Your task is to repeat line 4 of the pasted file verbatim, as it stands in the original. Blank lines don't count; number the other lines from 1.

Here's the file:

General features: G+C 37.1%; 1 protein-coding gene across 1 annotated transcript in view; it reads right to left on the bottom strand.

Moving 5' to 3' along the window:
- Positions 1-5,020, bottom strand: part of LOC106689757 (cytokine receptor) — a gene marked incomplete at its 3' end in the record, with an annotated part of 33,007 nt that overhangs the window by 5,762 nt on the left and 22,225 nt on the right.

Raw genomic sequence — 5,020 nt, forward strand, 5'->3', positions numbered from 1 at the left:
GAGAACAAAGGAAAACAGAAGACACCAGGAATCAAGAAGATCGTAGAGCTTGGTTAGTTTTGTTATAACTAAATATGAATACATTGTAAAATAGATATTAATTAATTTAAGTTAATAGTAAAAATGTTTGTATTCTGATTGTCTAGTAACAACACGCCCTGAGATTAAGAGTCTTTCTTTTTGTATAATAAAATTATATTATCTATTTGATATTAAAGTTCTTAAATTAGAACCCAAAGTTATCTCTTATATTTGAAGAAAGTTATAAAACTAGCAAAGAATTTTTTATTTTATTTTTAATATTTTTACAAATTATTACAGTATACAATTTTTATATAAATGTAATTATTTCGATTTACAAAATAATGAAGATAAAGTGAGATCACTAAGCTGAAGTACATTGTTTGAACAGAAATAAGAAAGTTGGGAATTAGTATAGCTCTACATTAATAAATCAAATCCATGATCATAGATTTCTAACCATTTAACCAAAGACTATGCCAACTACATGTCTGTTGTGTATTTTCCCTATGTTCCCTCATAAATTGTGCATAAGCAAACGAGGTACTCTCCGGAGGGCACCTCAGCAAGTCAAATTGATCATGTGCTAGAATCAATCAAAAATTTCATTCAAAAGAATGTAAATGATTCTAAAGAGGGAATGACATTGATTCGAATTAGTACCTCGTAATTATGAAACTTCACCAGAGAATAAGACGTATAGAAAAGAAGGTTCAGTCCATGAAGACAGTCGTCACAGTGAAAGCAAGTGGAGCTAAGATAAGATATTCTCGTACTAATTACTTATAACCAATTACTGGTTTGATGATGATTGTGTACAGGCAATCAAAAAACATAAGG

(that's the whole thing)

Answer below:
Raw genomic sequence — 5,020 nt, forward strand, 5'->3', positions numbered from 1 at the left: